With less than 36 hours to go before the start of camp, we expect that our first week campers might be busy checking their packing lists, settling jittery nerves, or enjoying a last outing with their family. Our staff, on the other hand, are already hard at work at camp, and quickly coalescing into a strong team. This year, we are fortunate to have three returning counselors, Carla and Madison from last year, and Lily from 2015. They are being joined by counselor Asa and CITs Christian and Lucas. All of them bring a wealth of talents, knowledge, and experiences to offer our campers. Christian is eager to make disk golf a Peacebuilders tradition, Carla is ready to resume morning hikes with early-risers, and Madison is anticipating more late-night talks in the dorm. But first, there have been posters to be made, groceries to be shopped for, supplies to be organized, and tasks to be divided up. Everyone has jumped right in and proved once again that many hands make light work. They have transformed Fuller House at Koinonia into a home base for camp activities, have spent time sharing philosophical musings, and have (only a little) bemoaned the lack of accessible live coverage of the World Cup.
Saturday afternoon, with most of the necessary tasks checked off Mario’s extensive lists, the team headed to Lumpkin, Georgia, 35 miles west of Koinonia, for a different kind of work. Lumpkin is home to Stewart Detention Center and El Refugio. Peacebuilders and El Refugio have a long partnership. To support El Refugio’s mission of hospitality, campers in years past prepared snacks and last year built outdoor furniture there. We’ve learned about immigration and the asylum process from El Refugio facilitators as part of our study of the right to seek asylum. Many campers have visited men incarcerated at Stewart, one of the largest immigrant detention centers in the United States. This afternoon, though, Peacebuilders’ presence was for a another purpose. We were determined, like people all over the country this day, to be ¡presente!, to be counted, to show up to do the work of democracy, solidarity, and peace. We joined about sixty other concerned peacemakers, many from Indivisible Columbus, to raise our voices in protest of the government’s Zero Tolerance policy at the border, and the inevitable separation of immigrant families when adults are sent to mandatory detention. We listened to speakers at El Refugio, and then the crowd reconvened near the gates of the detention center itself to bear witness to the pain that lengthy detention inflicts on families. Especially moving were the words of a young mother who regularly makes the five-hour trip from North Carolina to visit her child’s detained father. Through tears, she pled for his release and gave a human face to the tragedy that so many of us are seeing only in news reports. Afterward, one of our counselors exchanged phone numbers with this young woman, pledging tangible support in addition to the compassion and empathy that we all felt.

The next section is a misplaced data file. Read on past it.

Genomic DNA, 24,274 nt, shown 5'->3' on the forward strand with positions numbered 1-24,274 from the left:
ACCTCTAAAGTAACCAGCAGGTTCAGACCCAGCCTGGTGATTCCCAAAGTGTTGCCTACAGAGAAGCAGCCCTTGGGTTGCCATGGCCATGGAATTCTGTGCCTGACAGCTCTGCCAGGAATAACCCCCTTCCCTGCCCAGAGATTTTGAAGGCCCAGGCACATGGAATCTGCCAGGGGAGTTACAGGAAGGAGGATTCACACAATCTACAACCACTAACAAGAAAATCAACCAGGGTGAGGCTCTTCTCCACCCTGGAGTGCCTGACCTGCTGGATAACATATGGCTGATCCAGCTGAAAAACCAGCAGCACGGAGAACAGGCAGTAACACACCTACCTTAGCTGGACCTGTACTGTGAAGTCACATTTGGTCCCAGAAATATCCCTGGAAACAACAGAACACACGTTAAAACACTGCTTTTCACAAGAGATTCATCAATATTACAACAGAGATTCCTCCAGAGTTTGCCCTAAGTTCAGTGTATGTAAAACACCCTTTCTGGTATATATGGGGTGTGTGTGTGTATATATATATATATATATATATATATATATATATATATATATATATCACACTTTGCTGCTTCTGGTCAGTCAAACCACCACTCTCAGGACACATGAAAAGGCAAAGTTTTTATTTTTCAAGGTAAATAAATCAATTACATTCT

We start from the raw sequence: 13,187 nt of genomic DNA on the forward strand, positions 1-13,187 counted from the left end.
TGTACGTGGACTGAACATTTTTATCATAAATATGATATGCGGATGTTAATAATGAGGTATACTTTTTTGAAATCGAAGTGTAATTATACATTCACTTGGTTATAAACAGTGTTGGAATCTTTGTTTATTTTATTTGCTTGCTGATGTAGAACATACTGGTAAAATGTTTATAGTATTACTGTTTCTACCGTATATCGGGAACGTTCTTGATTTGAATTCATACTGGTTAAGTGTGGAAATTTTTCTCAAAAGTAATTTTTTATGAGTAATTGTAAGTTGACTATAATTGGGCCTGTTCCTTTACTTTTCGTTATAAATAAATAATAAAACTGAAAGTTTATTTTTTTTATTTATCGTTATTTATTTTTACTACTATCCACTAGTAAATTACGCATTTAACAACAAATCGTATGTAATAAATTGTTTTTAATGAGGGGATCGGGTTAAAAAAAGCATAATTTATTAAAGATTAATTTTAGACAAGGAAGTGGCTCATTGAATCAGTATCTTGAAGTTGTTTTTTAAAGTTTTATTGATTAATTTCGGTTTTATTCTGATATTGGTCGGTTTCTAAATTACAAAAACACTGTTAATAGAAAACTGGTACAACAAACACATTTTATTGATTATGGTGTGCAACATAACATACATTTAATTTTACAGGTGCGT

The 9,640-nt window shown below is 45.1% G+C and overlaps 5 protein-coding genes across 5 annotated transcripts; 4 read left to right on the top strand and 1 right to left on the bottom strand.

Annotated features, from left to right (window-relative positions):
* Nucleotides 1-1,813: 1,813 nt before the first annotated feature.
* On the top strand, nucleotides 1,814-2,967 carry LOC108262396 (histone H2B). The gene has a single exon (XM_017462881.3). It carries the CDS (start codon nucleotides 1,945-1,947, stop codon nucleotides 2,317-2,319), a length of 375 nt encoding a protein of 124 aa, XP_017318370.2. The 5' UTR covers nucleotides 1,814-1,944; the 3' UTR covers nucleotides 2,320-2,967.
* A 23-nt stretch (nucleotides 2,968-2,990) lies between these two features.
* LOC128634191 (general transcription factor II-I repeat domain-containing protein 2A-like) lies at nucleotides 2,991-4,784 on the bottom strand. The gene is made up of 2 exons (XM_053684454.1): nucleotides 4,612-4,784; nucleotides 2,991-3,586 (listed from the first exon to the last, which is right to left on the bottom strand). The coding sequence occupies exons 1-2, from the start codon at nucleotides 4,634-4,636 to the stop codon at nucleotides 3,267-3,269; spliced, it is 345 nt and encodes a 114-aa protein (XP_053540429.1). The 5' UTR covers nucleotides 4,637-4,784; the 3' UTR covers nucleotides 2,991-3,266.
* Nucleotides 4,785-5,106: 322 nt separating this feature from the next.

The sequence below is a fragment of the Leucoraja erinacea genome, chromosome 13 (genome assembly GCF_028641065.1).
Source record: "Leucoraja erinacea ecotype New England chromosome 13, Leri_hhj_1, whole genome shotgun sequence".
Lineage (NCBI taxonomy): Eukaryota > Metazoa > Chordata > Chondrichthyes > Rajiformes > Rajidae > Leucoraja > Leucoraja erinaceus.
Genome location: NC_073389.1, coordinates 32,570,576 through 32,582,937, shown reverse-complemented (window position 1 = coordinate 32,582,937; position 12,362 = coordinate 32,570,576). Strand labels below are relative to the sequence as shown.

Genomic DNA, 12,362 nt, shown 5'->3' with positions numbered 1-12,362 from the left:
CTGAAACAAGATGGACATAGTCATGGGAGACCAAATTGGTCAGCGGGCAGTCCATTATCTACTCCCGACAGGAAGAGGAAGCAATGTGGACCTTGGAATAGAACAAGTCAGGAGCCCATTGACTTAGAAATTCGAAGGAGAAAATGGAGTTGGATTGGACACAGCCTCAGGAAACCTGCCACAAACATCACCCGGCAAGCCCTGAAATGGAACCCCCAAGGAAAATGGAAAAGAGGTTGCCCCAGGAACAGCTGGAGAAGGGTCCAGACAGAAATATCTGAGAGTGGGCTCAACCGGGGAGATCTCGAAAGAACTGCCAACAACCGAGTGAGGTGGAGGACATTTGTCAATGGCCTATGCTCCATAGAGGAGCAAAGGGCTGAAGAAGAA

Our staff members know the importance of showing up, of being ¡presente! with people whose human rights are ignored or trampled. We are ¡presente! in a crowd with other Southwest Georgia peacemakers, and we are increasingly known and respected by them for the work we’re doing. We are ¡presente! with each other, too, in spite of heat, humidity, and gnats; we are listening and learning and inspiring and challenging one another. We know that our voices, our insight, and our energy are needed right now, in this troubling present time, when so many other voices are being shut down. But in the next three weeks, our minds will also be in the ¡futuro!, because we know that as hard as we and others are working for peace in the present, the future will demand as much passion, vigilance and wisdom. And so we commit ourselves to the business of training the next generation of peacemakers, shaping the voices and minds and hearts that will be called upon to stand and be present. Will you be ¡presente! with us in these next weeks? We covet your support!